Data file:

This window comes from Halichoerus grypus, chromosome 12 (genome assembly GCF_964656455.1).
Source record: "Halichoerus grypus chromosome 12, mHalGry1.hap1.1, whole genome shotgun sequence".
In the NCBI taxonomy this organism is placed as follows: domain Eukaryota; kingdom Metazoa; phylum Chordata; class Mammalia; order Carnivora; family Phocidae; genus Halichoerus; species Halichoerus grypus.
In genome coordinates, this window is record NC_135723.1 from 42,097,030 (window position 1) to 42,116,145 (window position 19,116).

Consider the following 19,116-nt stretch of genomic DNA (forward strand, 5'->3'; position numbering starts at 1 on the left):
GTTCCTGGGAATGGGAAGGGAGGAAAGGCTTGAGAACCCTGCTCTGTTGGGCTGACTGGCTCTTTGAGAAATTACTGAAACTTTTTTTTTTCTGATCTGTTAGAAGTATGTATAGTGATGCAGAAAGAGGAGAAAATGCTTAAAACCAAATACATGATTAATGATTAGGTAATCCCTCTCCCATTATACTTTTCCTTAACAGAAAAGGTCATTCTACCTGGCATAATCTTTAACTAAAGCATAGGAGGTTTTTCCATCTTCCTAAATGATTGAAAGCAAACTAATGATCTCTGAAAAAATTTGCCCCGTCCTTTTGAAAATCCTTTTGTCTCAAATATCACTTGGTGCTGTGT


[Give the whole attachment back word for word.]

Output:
This window comes from Halichoerus grypus, chromosome 12 (genome assembly GCF_964656455.1).
Source record: "Halichoerus grypus chromosome 12, mHalGry1.hap1.1, whole genome shotgun sequence".
In the NCBI taxonomy this organism is placed as follows: domain Eukaryota; kingdom Metazoa; phylum Chordata; class Mammalia; order Carnivora; family Phocidae; genus Halichoerus; species Halichoerus grypus.
In genome coordinates, this window is record NC_135723.1 from 42,097,030 (window position 1) to 42,116,145 (window position 19,116).

Consider the following 19,116-nt stretch of genomic DNA (forward strand, 5'->3'; position numbering starts at 1 on the left):
GTTCCTGGGAATGGGAAGGGAGGAAAGGCTTGAGAACCCTGCTCTGTTGGGCTGACTGGCTCTTTGAGAAATTACTGAAACTTTTTTTTTTCTGATCTGTTAGAAGTATGTATAGTGATGCAGAAAGAGGAGAAAATGCTTAAAACCAAATACATGATTAATGATTAGGTAATCCCTCTCCCATTATACTTTTCCTTAACAGAAAAGGTCATTCTACCTGGCATAATCTTTAACTAAAGCATAGGAGGTTTTTCCATCTTCCTAAATGATTGAAAGCAAACTAATGATCTCTGAAAAAATTTGCCCCGTCCTTTTGAAAATCCTTTTGTCTCAAATATCACTTGGTGCTGTGT